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Vaccine Watch: Parent Confusion

(CBS/iStockPhoto)
Any news report on vaccine-related issues is bound to generate a lot of public comment. That includes our report from a few weeks back on questions about conflicts of interest. One related question that some parents have asked is: what's the safest way to immunize my child? It's the subject of much debate in the medical and scientific community.

As our Medical Correspondent, Dr. Jon LaPook recently reported, some groups of parents and medical professionals are now promoting the idea of spreading out or delaying some vaccinations. Government and public health care officials largely oppose that idea. Most on both sides of the issue would likely agree that not all of the answers are known. Parents considering when and whether to vaccinate their children against various diseases should be aware that numerous regulatory agencies and healthcare organizations throughout the world have taken the position that the body of epidemiological studies do not favor a causal relationship between vaccines and autism. These include the Institute of Medicine, the American Medical Association, the World Health Organization, the Public Health Agency of Canada, and the European Medicines Agency.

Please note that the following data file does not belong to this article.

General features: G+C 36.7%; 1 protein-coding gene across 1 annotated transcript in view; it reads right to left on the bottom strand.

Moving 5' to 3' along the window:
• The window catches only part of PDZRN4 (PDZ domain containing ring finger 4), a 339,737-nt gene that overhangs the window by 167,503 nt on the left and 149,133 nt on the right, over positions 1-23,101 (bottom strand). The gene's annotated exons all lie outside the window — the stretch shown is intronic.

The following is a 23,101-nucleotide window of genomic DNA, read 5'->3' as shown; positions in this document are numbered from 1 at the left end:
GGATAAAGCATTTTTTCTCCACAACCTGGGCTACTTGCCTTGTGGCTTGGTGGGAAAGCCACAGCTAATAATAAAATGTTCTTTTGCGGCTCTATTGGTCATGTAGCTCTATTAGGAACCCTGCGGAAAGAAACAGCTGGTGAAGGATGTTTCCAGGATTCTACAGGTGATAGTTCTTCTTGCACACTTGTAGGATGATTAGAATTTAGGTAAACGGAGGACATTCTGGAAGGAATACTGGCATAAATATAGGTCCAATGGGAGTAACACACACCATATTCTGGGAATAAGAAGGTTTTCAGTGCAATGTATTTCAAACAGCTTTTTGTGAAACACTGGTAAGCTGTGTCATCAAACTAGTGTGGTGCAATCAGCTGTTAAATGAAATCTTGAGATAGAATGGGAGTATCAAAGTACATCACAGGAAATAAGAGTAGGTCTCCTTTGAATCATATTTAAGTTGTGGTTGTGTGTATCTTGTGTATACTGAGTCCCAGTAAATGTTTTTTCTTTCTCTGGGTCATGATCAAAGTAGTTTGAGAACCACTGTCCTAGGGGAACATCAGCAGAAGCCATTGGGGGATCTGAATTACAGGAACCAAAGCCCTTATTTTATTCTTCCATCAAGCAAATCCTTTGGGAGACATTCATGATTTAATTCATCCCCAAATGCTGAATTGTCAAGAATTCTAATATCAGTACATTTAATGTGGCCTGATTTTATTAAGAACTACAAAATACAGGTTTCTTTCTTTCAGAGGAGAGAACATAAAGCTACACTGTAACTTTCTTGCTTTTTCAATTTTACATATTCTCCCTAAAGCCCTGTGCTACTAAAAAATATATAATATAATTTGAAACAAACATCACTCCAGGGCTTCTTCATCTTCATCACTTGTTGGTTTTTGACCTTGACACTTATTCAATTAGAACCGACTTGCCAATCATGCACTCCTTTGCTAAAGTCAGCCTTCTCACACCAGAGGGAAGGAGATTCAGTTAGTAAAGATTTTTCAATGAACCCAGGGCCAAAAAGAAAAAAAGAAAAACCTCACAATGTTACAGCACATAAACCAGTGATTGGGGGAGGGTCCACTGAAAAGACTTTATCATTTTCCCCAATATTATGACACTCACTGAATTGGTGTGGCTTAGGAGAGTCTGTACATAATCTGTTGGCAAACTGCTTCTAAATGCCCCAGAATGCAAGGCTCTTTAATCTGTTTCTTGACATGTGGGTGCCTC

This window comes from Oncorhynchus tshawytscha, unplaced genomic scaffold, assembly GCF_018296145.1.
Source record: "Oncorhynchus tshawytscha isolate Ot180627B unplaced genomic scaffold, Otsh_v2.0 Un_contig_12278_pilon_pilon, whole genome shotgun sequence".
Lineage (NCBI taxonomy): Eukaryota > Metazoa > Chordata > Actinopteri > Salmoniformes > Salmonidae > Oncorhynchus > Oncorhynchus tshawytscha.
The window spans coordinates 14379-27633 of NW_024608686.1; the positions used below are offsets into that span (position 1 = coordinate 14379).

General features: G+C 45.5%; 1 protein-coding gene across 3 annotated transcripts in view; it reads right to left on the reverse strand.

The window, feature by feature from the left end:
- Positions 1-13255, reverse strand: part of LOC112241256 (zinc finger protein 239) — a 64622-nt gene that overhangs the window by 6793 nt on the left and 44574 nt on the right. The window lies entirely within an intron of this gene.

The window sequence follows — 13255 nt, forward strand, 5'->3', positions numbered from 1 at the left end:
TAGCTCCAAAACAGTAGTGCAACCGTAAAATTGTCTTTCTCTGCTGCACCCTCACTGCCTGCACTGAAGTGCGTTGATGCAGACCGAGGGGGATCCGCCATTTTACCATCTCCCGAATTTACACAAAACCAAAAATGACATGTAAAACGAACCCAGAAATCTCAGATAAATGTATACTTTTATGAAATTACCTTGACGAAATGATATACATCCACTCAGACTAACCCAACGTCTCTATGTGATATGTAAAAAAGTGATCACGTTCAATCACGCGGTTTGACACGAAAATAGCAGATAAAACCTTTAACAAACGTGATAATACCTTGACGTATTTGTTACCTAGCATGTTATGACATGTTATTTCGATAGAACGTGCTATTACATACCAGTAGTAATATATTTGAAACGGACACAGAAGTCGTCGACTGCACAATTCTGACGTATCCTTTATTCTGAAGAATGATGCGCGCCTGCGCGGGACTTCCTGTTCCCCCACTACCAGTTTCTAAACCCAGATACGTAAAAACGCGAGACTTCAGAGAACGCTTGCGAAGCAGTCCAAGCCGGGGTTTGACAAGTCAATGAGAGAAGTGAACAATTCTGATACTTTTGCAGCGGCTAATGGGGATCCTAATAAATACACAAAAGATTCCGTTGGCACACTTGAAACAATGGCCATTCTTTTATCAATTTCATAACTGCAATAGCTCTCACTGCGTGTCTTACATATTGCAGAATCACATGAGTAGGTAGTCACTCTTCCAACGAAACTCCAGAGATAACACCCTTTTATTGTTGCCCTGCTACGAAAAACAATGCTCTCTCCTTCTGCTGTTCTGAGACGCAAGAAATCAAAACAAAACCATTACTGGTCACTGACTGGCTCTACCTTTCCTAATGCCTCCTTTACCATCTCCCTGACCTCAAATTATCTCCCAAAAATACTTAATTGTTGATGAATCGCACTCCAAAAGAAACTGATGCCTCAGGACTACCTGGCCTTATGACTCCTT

So, while there is not unanimity among medical experts on the question of which vaccines to administer and when to adminster them, the weight of authority favors the protocol currently followed by most pediatricians. As a parent, it can be tough to wade through all the information, recommendations and scientific studies-- many of which are contradictory on the topic. Some pediatricians are offering pragmatic options. Some parents are demanding them. Others insist the safest thing to do is stick to the current government recommendations.
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    Sharyl Attkisson is a CBS News investigative correspondent based in Washington.